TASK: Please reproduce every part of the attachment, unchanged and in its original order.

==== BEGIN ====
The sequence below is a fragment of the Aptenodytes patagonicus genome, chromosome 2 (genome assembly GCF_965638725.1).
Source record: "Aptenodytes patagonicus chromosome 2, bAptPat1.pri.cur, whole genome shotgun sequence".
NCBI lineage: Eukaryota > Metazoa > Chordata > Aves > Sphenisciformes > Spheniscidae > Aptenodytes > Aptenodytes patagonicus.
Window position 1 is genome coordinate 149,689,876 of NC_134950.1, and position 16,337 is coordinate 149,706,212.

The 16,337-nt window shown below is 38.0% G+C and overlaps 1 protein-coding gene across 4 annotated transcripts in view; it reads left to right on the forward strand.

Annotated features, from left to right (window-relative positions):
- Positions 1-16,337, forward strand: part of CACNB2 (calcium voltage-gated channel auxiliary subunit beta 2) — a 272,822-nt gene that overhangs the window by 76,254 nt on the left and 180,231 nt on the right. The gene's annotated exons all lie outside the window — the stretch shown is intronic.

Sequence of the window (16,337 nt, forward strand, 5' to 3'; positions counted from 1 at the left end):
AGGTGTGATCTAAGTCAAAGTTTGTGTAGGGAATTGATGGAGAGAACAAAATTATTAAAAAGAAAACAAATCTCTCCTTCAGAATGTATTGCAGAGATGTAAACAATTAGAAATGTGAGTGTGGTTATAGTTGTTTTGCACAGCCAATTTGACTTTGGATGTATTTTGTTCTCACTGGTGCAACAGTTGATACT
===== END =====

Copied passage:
The sequence below is a fragment of the Aptenodytes patagonicus genome, chromosome 2 (genome assembly GCF_965638725.1).
Source record: "Aptenodytes patagonicus chromosome 2, bAptPat1.pri.cur, whole genome shotgun sequence".
NCBI lineage: Eukaryota > Metazoa > Chordata > Aves > Sphenisciformes > Spheniscidae > Aptenodytes > Aptenodytes patagonicus.
Window position 1 is genome coordinate 149,689,876 of NC_134950.1, and position 16,337 is coordinate 149,706,212.

The 16,337-nt window shown below is 38.0% G+C and overlaps 1 protein-coding gene across 4 annotated transcripts in view; it reads left to right on the forward strand.

Annotated features, from left to right (window-relative positions):
- Positions 1-16,337, forward strand: part of CACNB2 (calcium voltage-gated channel auxiliary subunit beta 2) — a 272,822-nt gene that overhangs the window by 76,254 nt on the left and 180,231 nt on the right. The gene's annotated exons all lie outside the window — the stretch shown is intronic.

Sequence of the window (16,337 nt, forward strand, 5' to 3'; positions counted from 1 at the left end):
AGGTGTGATCTAAGTCAAAGTTTGTGTAGGGAATTGATGGAGAGAACAAAATTATTAAAAAGAAAACAAATCTCTCCTTCAGAATGTATTGCAGAGATGTAAACAATTAGAAATGTGAGTGTGGTTATAGTTGTTTTGCACAGCCAATTTGACTTTGGATGTATTTTGTTCTCACTGGTGCAACAGTTGATACT